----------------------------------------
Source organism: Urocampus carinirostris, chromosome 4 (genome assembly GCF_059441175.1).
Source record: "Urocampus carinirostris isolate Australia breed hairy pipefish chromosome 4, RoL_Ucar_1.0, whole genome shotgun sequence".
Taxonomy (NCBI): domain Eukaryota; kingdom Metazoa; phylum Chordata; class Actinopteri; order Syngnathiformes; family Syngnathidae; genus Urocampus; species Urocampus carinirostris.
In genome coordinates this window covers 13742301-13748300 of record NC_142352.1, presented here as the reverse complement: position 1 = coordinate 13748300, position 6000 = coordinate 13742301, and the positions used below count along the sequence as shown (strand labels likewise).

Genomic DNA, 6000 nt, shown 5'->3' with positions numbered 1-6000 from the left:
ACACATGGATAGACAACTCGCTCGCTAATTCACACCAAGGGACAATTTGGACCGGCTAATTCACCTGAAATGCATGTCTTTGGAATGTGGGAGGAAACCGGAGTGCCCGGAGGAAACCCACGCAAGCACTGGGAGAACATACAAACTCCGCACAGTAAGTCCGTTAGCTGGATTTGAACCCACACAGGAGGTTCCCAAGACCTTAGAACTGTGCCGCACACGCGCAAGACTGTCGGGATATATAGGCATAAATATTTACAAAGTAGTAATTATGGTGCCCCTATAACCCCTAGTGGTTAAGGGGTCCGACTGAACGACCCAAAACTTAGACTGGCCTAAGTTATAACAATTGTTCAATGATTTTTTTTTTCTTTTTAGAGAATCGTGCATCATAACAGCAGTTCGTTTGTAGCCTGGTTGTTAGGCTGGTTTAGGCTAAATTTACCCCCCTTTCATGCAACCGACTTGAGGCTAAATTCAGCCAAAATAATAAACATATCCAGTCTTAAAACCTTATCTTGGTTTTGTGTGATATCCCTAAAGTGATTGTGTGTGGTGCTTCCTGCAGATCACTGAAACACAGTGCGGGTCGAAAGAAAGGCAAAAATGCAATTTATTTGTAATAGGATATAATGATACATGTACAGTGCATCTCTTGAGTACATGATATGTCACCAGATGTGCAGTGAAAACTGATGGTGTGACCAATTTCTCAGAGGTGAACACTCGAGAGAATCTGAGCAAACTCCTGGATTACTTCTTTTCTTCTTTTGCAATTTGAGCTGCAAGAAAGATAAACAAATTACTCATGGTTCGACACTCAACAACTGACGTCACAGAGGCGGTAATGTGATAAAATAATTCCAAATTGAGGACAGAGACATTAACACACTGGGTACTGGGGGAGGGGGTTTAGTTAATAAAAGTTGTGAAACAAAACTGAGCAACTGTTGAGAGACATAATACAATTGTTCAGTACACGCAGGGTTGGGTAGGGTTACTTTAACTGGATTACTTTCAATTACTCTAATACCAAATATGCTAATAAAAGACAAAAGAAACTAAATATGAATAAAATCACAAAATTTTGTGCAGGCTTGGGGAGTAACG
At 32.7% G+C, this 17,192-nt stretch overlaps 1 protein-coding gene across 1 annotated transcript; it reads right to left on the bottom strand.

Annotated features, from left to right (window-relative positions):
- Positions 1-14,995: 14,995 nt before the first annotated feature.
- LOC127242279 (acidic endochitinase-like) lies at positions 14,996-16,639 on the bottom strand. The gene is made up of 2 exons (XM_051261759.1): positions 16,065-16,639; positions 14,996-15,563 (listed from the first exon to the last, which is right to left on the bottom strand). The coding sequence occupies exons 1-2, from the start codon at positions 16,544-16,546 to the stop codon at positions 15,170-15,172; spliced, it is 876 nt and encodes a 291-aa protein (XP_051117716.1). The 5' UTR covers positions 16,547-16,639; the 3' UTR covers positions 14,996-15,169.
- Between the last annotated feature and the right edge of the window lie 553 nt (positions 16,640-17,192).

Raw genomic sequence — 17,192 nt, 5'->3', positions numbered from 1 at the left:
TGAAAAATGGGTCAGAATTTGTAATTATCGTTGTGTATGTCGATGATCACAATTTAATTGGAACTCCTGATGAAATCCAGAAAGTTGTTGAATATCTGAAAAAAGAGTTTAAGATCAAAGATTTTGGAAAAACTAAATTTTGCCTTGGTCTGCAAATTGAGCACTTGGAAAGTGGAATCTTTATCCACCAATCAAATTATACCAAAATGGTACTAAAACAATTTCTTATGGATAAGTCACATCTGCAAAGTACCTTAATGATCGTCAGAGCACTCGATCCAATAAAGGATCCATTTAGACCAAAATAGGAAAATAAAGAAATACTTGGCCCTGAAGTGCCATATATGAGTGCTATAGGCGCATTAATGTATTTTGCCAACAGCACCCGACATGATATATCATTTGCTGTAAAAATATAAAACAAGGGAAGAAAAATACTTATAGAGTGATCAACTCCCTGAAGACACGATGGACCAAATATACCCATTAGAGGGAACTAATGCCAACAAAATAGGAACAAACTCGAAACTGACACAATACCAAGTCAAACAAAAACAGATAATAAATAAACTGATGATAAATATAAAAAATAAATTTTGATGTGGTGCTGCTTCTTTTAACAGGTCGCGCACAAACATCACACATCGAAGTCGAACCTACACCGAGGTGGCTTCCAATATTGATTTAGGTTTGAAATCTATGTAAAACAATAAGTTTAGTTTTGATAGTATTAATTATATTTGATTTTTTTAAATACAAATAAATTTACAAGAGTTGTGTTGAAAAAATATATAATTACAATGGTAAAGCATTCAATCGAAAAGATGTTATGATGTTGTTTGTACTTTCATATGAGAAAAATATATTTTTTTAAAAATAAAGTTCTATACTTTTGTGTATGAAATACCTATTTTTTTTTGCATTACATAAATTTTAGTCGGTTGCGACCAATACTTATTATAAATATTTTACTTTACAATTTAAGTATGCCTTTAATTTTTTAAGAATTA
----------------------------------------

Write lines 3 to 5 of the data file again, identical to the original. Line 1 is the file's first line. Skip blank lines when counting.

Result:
Taxonomy (NCBI): domain Eukaryota; kingdom Metazoa; phylum Chordata; class Actinopteri; order Syngnathiformes; family Syngnathidae; genus Urocampus; species Urocampus carinirostris.
In genome coordinates this window covers 13742301-13748300 of record NC_142352.1, presented here as the reverse complement: position 1 = coordinate 13748300, position 6000 = coordinate 13742301, and the positions used below count along the sequence as shown (strand labels likewise).

Genomic DNA, 6000 nt, shown 5'->3' with positions numbered 1-6000 from the left: